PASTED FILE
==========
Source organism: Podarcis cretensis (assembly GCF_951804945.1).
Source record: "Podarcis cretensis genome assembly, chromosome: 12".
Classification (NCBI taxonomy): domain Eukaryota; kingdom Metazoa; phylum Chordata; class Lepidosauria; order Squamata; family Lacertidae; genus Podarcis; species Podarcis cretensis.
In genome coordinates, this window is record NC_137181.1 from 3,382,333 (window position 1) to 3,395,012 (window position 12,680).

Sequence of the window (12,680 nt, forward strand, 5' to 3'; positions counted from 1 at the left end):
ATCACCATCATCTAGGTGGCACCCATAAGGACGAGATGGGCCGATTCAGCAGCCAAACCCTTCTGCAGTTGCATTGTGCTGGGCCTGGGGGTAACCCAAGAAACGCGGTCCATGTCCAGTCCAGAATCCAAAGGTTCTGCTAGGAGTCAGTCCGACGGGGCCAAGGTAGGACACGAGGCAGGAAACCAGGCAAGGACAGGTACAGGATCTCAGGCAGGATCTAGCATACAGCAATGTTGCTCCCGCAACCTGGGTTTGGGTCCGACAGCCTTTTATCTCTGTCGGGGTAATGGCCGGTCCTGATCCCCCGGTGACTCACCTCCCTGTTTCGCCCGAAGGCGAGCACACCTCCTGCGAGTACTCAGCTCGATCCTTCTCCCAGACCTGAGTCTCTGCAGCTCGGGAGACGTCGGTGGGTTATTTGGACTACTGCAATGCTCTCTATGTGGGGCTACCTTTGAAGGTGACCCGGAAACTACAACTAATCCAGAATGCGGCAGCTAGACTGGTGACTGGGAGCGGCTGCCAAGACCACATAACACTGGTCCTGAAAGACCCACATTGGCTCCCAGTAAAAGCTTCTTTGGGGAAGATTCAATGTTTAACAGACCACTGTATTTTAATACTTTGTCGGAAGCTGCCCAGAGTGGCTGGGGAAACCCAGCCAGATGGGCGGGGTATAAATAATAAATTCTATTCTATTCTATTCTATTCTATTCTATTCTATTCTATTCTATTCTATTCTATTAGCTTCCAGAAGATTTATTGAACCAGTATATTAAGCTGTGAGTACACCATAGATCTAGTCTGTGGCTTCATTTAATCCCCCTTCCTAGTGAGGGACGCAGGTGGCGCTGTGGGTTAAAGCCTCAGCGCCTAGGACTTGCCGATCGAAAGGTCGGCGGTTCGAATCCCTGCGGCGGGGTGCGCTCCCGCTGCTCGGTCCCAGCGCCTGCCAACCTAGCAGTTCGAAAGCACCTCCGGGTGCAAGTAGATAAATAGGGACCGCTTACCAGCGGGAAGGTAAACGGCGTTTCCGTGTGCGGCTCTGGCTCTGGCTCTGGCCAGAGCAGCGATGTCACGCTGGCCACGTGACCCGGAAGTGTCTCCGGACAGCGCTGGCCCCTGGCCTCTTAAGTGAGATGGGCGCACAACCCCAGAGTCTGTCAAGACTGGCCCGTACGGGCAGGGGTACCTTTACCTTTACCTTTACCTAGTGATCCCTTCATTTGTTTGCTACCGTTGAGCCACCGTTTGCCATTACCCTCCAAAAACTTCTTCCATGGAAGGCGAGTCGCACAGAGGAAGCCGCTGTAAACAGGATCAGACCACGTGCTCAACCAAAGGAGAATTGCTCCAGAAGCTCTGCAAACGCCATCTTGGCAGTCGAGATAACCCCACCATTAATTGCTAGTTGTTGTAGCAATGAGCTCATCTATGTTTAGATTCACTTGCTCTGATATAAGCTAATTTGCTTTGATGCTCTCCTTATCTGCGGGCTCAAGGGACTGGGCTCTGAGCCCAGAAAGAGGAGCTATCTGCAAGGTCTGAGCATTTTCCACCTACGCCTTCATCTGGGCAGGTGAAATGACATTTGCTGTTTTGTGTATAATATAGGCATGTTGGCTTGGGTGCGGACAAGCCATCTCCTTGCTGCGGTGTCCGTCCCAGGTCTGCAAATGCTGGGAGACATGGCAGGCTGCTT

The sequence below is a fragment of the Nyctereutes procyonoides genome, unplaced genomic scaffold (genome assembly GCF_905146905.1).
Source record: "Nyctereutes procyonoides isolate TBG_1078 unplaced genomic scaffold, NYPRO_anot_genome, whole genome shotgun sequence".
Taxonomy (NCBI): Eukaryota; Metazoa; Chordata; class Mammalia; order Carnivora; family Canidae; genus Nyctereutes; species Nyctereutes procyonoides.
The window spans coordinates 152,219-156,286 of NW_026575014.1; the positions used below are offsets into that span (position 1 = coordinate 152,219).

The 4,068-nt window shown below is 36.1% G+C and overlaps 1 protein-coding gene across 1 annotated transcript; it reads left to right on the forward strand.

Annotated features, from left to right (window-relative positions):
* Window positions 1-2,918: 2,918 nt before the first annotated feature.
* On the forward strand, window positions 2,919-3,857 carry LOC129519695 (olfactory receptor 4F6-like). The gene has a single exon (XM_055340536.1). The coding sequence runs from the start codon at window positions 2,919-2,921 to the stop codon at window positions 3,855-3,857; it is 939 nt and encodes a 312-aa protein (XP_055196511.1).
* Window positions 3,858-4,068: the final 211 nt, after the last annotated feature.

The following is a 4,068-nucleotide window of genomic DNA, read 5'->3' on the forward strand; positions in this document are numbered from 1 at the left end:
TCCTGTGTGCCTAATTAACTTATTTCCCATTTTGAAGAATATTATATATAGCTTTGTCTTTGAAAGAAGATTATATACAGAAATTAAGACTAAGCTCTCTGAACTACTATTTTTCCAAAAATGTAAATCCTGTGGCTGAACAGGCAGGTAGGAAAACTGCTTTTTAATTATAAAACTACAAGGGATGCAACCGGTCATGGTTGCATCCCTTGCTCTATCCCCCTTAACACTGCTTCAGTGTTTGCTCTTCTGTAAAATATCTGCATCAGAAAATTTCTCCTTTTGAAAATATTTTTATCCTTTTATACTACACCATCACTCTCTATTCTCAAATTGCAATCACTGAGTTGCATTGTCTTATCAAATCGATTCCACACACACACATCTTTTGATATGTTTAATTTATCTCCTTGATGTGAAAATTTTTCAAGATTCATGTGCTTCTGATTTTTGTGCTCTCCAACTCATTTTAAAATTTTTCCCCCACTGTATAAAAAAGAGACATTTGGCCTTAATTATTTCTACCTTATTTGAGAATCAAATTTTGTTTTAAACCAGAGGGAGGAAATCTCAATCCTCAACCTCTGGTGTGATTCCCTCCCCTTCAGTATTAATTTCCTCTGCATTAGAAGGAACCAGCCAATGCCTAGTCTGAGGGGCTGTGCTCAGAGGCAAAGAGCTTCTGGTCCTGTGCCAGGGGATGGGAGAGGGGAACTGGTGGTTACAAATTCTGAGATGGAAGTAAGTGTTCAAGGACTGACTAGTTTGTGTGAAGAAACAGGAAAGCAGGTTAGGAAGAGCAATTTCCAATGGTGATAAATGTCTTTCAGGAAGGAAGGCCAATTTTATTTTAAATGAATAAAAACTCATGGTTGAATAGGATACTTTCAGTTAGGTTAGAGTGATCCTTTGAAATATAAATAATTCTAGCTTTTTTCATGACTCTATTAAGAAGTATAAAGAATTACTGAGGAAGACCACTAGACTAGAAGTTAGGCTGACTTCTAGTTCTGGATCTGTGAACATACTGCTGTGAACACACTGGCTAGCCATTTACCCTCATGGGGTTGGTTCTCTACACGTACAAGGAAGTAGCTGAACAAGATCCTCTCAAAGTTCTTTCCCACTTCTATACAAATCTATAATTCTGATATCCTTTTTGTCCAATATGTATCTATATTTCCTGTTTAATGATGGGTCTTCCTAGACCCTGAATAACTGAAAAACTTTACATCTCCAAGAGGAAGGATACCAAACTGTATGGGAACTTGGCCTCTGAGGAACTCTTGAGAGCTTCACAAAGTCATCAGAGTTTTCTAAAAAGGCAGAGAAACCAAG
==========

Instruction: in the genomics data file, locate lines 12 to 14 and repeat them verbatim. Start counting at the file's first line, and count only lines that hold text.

Annotated features, from left to right (window-relative positions):
* Window positions 1-2,918: 2,918 nt before the first annotated feature.
* On the forward strand, window positions 2,919-3,857 carry LOC129519695 (olfactory receptor 4F6-like). The gene has a single exon (XM_055340536.1). The coding sequence runs from the start codon at window positions 2,919-2,921 to the stop codon at window positions 3,855-3,857; it is 939 nt and encodes a 312-aa protein (XP_055196511.1).